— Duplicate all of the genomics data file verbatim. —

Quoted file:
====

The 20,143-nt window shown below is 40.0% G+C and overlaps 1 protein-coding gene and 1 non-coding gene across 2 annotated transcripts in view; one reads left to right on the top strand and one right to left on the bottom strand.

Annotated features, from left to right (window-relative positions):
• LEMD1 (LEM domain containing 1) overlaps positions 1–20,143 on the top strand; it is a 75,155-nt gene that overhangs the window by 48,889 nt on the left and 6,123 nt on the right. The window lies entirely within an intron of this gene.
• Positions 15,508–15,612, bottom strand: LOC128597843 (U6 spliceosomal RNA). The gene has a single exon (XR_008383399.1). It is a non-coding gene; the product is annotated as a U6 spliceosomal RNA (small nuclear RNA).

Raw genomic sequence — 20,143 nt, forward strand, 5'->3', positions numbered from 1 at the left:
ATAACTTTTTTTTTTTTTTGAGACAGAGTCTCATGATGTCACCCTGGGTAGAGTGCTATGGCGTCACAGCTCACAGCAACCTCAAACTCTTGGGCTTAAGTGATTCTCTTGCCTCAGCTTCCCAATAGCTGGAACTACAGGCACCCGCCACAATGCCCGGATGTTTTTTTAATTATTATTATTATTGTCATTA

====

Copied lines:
The 20,143-nt window shown below is 40.0% G+C and overlaps 1 protein-coding gene and 1 non-coding gene across 2 annotated transcripts in view; one reads left to right on the top strand and one right to left on the bottom strand.

Annotated features, from left to right (window-relative positions):
• LEMD1 (LEM domain containing 1) overlaps positions 1–20,143 on the top strand; it is a 75,155-nt gene that overhangs the window by 48,889 nt on the left and 6,123 nt on the right. The window lies entirely within an intron of this gene.
• Positions 15,508–15,612, bottom strand: LOC128597843 (U6 spliceosomal RNA). The gene has a single exon (XR_008383399.1). It is a non-coding gene; the product is annotated as a U6 spliceosomal RNA (small nuclear RNA).

Raw genomic sequence — 20,143 nt, forward strand, 5'->3', positions numbered from 1 at the left:
ATAACTTTTTTTTTTTTTTGAGACAGAGTCTCATGATGTCACCCTGGGTAGAGTGCTATGGCGTCACAGCTCACAGCAACCTCAAACTCTTGGGCTTAAGTGATTCTCTTGCCTCAGCTTCCCAATAGCTGGAACTACAGGCACCCGCCACAATGCCCGGATGTTTTTTTAATTATTATTATTATTGTCATTA